which Steve has replicated with his overhead version?...

Maybe something in-between, which Joe mentions wouldn't really be effective in stopping
something like thin stock from buckling?

Seemingly a few differing opinions on what a good design should be...
some wanting convenience, whilst others for that, but also with extraction in mind,
whilst others from a safety perspective with something totally rigid.

I've not really seen any articles of one design giving the full picture on this,
but have seen possible hints of such, but no demonstrations in use.


Great to read of the annoyances of various designs, which is indeed as helpful as the what's to likes.
Itech overhead guard.jpg
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Thanks all

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Re: What's the best overhead crown guard for a tablesaw?

Postby Trevanion » 18 Nov 2023, 19:13

TomTrees wrote:No issue there, I could just unbolt the guard or if something similar in size, adapt the base to fit
something fancier, though not really sure what I'm missing out on. :eusa-think:


T'were it me I'd be looking for something with an integral sliding table that comes right to the edge of the blade, something along the likes of the Wadkin Bursgreen BGS, Wadkin PK, SCM L'Invincible SI-15, or similar. It adds so much versatility to the machine over a standard bench saw, or one with a swing table to the off-side.

There's a very nice Wadkin BGS with all the rare bits on eBay at the moment under "Wadkin Table Saw" that used to belong to Bruce Kenneth, he did quite a bit of tuning on it when he had it so it runs very sweetly.
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Re: What's the best overhead crown guard for a tablesaw?

Postby TomTrees » 18 Nov 2023, 20:40

Aah yes the BGS, I looked for one of those for a long time in Eire, but ne'r seen any.
Seems you could remove the carriage, Deema had done a nice resto of a BGS 10, but I don't recall that, should the same thing be an option.
I guess the 275 saws were all from colleges, as there's an abundance of them compared.

Most of anything I've seen like a true slider has been pretty large by comparison, or too costly for me to afford.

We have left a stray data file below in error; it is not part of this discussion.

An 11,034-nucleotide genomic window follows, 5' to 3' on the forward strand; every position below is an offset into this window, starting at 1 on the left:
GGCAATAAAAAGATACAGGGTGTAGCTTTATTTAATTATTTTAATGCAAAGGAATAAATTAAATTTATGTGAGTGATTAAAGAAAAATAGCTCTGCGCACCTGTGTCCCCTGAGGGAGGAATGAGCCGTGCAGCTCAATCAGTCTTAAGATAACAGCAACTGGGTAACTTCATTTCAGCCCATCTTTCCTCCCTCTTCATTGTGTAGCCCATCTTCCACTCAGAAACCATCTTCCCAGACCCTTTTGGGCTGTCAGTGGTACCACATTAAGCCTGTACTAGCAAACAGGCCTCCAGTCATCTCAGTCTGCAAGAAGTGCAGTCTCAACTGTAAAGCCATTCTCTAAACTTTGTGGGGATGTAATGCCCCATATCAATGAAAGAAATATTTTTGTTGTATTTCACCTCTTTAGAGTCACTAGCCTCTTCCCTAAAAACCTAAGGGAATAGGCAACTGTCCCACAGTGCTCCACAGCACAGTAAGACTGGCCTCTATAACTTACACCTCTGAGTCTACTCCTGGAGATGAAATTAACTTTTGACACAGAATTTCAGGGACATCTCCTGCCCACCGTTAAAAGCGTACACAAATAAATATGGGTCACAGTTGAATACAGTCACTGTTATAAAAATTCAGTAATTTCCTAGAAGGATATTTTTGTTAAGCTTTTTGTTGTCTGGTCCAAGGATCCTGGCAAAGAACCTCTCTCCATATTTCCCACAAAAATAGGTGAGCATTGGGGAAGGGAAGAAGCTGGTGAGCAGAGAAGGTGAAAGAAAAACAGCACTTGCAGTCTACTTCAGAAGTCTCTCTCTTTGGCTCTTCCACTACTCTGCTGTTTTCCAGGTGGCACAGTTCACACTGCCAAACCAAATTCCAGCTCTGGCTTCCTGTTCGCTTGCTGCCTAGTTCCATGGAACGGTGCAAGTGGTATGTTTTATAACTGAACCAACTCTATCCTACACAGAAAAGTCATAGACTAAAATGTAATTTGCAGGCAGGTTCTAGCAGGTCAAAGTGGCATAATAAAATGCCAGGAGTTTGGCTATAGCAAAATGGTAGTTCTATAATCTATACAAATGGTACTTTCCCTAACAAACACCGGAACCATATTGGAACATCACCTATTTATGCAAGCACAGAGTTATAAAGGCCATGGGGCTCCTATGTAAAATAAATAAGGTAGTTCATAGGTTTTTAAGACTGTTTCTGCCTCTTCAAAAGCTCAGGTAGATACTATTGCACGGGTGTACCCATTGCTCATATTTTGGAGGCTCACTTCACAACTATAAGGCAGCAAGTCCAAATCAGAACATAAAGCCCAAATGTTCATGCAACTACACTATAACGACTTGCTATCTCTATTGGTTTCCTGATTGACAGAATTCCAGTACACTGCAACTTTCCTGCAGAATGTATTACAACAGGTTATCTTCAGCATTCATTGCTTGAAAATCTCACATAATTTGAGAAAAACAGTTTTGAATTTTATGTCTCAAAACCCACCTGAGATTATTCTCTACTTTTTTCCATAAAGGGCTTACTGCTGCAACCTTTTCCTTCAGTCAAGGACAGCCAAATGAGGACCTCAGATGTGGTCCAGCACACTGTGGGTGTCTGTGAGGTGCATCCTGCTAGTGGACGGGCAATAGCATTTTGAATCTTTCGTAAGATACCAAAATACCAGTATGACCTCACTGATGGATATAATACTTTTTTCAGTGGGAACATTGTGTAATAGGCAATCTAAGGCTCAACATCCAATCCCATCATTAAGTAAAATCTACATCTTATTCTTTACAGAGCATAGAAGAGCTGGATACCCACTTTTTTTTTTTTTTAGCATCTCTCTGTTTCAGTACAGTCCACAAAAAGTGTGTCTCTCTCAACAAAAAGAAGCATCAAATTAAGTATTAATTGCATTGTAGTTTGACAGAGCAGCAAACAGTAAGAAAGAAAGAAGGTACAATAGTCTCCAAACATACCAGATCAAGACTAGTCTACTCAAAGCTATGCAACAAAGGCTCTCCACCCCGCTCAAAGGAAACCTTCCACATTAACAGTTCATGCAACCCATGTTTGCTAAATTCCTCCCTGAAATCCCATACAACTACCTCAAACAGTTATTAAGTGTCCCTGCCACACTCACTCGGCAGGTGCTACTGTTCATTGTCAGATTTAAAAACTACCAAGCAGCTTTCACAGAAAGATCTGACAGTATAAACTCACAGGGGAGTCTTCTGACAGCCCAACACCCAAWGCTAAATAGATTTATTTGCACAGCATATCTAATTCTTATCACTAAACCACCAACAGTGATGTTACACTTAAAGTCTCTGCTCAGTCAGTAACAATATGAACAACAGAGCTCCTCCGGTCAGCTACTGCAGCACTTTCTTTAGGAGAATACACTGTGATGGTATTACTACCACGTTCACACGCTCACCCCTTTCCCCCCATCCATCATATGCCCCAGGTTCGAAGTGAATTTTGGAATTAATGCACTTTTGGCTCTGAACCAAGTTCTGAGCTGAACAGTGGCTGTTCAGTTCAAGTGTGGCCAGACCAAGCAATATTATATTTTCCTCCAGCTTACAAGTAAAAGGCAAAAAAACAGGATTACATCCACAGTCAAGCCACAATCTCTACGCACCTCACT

That's arguably another type of machine, which may be your point,
but having a big boom on a tablesaw, does lend itself to all sorts of fun/misery, depending on your perspective.
An overhead mounted system, possibly something like the bench mounted router stand might turn out to be of some use?
Or has time proved that to be a poor comparison to a router table
which can also be done on the end of the tablesaw?

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Re: What's the best overhead crown guard for a tablesaw?

Postby Trevanion » 18 Nov 2023, 21:03

TomTrees wrote:An overhead mounted system, possibly something like the bench mounted router stand might turn out to be of some use?


99% of the usefulness of a real overhead router over a router table comes from the plunging action via foot pedal and following patterns with table pins. I wouldn't see much point in having an overhead without the ability to plunge into the workpiece, might as well have a far simpler router table set up instead working off a wing on the back or side of the saw.
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Re: What's the best overhead crown guard for a tablesaw?

Postby TomTrees » 18 Nov 2023, 21:26

I'm still in the process of considering ideas, I just thought it would be handy to have,
it could be used for guitar bindings if nothing else, though I'd have thought it might have lots
of applications, even for one who's got an abundance of bits, muscle chucks and fancy insert plate of some sort?
Something like this perhaps?
https://youtu.be/x8oA_oHJOno?si=IR3anLjkaWBqu2-7&t=9

Or this?
Looks real tidy for the likes of fancy hinges or whatnot.
https://www.routerforums.com/threads/ov ... ine.17190/

Sorry I can't give ye a better idea yet, as not got much done out there since.